Townsville floods: Crocodiles in the streets as floodgates open in Queensland

The landslide caused a retaining wall to collapse on Stanley Street Townsville. Source Ben Downie/7NewsMore

The landslide caused a retaining wall to collapse on Stanley Street Townsville. Source Ben Downie/7NewsMore

Flood levels are continuing to rise in Townsville, with heavy rain continuing to fall across the region.

Townsville has received more than a metre of rain in the past week - more than 20 times the average for the time of year.

"The modelling says what it is going to say - it could move up to the 10,000, 20,000 [homes]".

"We have not been in this situation before", Queensland Premier Annastacia Palaszczuk told the Australian Broadcasting Corporation (ABC).

Queensland Fire and Emergency Services Commissioner Katarina Carroll said it was impossible to know how many homes had gone under across the city.

Dozens of other locals have posted via social media they're perched on kitchen benches and their rooftops awaiting rescues.

While authorities have this morning been unable to confirm the number of rescues performed overnight, it's understood there were at least two swiftwater rescues, including the one involving police officers.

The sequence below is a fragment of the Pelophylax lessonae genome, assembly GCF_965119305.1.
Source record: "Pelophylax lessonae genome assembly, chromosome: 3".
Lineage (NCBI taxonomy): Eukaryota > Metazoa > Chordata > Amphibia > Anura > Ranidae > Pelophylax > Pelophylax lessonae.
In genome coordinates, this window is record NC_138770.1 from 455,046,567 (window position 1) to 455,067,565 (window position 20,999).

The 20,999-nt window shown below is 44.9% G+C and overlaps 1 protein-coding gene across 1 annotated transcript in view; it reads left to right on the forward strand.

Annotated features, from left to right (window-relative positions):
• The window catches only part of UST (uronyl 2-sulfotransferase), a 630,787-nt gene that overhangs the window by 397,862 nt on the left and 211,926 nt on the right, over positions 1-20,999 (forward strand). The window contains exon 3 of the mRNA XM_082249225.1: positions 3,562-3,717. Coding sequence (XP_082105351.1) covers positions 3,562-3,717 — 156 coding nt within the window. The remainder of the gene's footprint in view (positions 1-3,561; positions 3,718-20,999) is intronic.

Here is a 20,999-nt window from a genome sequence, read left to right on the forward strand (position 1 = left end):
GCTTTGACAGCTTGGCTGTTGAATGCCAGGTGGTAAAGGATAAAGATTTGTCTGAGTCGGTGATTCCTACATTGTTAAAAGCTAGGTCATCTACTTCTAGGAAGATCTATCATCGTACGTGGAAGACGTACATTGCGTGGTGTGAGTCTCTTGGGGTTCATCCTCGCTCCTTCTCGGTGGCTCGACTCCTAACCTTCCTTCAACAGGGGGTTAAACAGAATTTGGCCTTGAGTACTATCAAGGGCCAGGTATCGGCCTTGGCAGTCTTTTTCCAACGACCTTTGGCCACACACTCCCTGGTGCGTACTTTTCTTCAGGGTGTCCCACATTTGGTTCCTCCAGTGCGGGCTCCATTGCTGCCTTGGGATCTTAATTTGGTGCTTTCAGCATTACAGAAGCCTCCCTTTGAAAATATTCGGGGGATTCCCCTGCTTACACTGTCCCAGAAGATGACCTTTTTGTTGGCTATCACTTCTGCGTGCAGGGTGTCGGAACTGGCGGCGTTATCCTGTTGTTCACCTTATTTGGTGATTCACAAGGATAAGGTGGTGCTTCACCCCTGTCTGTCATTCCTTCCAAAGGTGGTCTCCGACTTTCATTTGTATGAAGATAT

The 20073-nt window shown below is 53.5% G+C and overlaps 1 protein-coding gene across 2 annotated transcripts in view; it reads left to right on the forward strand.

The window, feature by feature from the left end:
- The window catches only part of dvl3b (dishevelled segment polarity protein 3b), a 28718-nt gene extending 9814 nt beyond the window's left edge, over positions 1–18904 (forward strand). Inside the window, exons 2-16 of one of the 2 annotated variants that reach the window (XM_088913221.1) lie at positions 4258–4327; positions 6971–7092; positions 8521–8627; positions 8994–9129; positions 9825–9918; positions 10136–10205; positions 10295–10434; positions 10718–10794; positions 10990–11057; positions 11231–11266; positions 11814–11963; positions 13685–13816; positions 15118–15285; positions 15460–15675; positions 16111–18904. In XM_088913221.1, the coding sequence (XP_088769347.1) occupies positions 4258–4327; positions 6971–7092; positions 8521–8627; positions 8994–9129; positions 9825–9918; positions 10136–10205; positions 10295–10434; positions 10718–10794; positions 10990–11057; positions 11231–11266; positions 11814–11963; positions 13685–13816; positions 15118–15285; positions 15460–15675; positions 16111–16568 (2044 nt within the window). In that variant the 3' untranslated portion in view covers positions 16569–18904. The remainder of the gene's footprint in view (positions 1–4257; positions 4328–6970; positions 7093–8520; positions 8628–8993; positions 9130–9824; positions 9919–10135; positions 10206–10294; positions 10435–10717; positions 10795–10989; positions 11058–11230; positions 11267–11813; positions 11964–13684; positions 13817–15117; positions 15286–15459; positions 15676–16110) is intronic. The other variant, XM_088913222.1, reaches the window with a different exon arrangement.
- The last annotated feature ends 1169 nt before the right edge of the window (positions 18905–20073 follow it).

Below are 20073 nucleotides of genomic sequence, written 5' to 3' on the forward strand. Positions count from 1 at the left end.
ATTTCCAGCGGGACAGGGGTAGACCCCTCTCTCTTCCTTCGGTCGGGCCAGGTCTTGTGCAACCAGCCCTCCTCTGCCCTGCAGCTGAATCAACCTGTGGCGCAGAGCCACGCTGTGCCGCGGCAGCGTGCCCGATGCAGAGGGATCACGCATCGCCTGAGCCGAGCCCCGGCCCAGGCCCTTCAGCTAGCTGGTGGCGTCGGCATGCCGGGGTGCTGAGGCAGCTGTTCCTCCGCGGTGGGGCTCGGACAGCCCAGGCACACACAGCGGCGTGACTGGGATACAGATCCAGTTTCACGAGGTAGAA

"We are now sitting on the side of the highway in the cab of his truck and other stranded people are in the back of his B double trailers".

"It is just unbelievable, we've never seen anything like it", Mr Parker said.

9 News reported Monday that entire suburbs of Townsville were completely submerged.

"A lot of young families, they've worked so hard to get themselves into these homes and to see them just damaged so badly, it must just be heartbreaking", he said.

They also had a warning for those venturing out into floodwaters on their own: "Crocodiles may be seen crossing roads, and when flooding recedes, crocodiles can turn up in unusual places such as farm dams or waterholes", says Queensland's Environment Minister Leeanne Enoch.

"Townsville, like communities all across the country, bands together in times of crisis and these floods are no different", he said. AAP Image/Andrew Rankin/via REUTERS Residents evacuating to higher ground in Hermit Park, Townsville, Queensland, Australia February 3, 2019.

"But the monsoonal trough is still siting heavily over those areas", she said.

Disaster officials yesterday defended their decision not to forcibly move stranded residents - with 1,100 people assisted to relocate at the height of catastrophic flooding - despite special powers granted to police under a disaster declaration.

Townsville Mayor Jenny Hill praised the plucky spirit of locals and urged the 185,000-strong community to "hang tough".

Bureau of Meteorology (BOM) forecaster Dean Narramore said this morning that there had been some extraordinary rainfall numbers coming in for the Townsville area, with a number of locations receiving over a metre of rain in the last seven days.

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